In 1915 in the heart of Hollywood, near the dawn of the infamous city’s Golden Age, a small, modest Jesuit school opened its doors for the first time with a grand total of 17 students enrolled.
Today Blessed Sacrament School — which now has a student body of 150, from pre-K through 8th grade — is preparing to launch its centennial celebration Feb. 7 with a Mass, open house and luncheon fundraiser.
Jesuit Father Gregory Boyle, founder and executive director of Homeboy Industries, will be the special guest and will celebrate a special anniversary Mass at 11 a.m. in Blessed Sacrament Church. The luncheon that follows will be catered by the Homeboy Industries food truck, with tickets available for $35 each. A portion of event proceeds are earmarked to help support school scholarships and operations.
In anticipation of the anniversary luncheon and the parish’s annual STAR Awards on April 25 — which will honor several prominent local Catholics, including Father Boyle, actor Eduardo Verástegui and others — Yolanda S. Brown, parish life director at Blessed Sacrament Church, and Raphael “Rocky” Domingo, principal of Blessed Sacrament School, shared a few historical tidbits and present-day highlights about the school with The Tidings.
Originally founded on Hollywood Boulevard, Blessed Sacrament School and Church were both relocated to their current locations on Sunset Boulevard in 1923. The new parish structures were both designed in the Italian Renaissance style by Thomas Franklin Power and were later designated as official historic landmarks.
Despite the parish’s historical significance and celebrity-rich history — especially during Hollywood’s heyday, when John Wayne, Ricardo Montalban, Bing Crosby, Shelley Fabares and many others were either parishioners, students or had children in the school — the school’s mission over the past 100 years has always remained the same: “To provide a quality Catholic Jesuit education.”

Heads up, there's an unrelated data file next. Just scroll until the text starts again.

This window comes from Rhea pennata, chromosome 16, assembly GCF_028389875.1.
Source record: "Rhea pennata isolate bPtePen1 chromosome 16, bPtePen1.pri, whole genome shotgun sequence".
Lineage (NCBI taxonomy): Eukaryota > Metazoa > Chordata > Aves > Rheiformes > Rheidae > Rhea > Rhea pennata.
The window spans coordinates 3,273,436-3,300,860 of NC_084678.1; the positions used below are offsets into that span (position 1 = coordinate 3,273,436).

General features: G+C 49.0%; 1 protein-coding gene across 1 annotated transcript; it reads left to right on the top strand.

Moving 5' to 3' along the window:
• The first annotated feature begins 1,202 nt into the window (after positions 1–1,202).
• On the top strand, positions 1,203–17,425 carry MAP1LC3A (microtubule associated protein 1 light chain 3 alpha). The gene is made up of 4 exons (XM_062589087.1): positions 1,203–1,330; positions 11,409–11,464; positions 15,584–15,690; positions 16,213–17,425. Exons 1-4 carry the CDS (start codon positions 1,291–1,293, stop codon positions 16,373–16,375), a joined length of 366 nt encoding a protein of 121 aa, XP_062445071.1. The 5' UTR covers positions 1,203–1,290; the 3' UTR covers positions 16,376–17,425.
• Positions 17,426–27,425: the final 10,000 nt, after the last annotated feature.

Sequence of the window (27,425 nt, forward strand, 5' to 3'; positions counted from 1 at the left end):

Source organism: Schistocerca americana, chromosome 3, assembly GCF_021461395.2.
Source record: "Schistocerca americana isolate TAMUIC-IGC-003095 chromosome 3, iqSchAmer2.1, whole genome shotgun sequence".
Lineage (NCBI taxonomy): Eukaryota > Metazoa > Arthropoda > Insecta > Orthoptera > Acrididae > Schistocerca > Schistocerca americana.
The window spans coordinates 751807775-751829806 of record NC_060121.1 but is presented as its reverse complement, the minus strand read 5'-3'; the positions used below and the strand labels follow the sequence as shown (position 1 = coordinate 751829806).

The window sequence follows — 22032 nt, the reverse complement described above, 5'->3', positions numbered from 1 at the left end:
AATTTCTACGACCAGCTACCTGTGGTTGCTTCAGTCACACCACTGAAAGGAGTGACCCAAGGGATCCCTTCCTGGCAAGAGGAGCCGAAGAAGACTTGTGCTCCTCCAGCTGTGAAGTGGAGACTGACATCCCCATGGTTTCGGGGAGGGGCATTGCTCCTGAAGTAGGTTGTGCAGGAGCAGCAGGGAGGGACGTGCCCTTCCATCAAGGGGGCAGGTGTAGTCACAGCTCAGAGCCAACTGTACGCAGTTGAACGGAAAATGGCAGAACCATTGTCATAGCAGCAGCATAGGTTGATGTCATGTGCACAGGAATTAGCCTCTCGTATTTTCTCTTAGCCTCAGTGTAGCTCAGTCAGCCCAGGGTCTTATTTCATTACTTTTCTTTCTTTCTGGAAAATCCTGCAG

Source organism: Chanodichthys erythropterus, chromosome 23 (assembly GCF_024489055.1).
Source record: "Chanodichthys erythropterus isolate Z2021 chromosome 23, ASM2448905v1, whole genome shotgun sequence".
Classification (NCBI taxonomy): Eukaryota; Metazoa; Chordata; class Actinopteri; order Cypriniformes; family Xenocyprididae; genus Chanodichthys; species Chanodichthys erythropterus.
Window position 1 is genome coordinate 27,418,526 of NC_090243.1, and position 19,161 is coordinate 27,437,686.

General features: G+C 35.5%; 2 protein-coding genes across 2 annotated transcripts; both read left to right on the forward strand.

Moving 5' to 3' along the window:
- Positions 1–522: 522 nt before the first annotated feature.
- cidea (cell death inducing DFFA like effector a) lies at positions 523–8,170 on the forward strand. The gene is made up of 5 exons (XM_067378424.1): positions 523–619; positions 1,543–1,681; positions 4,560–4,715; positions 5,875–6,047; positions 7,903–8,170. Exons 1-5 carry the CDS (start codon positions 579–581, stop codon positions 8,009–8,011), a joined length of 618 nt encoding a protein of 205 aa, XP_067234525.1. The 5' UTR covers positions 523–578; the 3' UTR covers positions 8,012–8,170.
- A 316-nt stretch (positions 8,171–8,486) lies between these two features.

“Regardless of who the students are who come here, this mission has always been present; it’s what we always strive for,” said Domingo. “Students are craving an education that is well rounded. … Educating the whole person is important. The goal of a good Catholic elementary school education is to create a solid foundation that [encourages] a love of learning.”
Brown lauded the “uniqueness” and effectiveness of the school’s present-day “blended learning” model, which provides independent, small group and teacher-led curriculum, to encourage “students to learn in three different modes.”
“Blended learning enables students to learn at their own speed and receive special attention, [to] enhance their learning experience,” Brown explained.
Currently, 62 percent of Blessed Sacrament students are Latino, 22 percent are Filipino, and the remaining are Anglo, black or other races/ethnicities, creating an “intercultural” makeup with one significant shared trait: 90 percent are Catholic.
“Each group has its own foods, its own music, its own traditions and faith practices, so what we do here is listen to one another, we plan [parish and school events] together, and invite each other to help bring us all together,” she said.
In addition, the archdiocese has designated Blessed Sacrament as a Media Arts Magnet School for its strengths in teaching responsible communication skills that help foster “excellence in academics, self-expression and community building.”
For Beatrice Girmala, who attended Blessed Sacrament from 1969 to 1977, the school provided “a priceless foundation for a successful future.” Currently a commander with the Los Angeles Police Department, Girmala is slated to become a deputy chief this coming April following 29 years of professional service.
“The faculty selflessly invested their time, talent and genuine caring into each student, instilling a sense of value and self-worth,” recalled Girmala, who oversees all law enforcement operations within the LAPD’s West Bureau, including Koreatown, Wilshire, Hollywood, West Los Angeles, Venice and LAX Airport.
“To this day, I credit the gift of my Catholic school education with providing the key cornerstones for a life lived in service and consideration of others,” she said.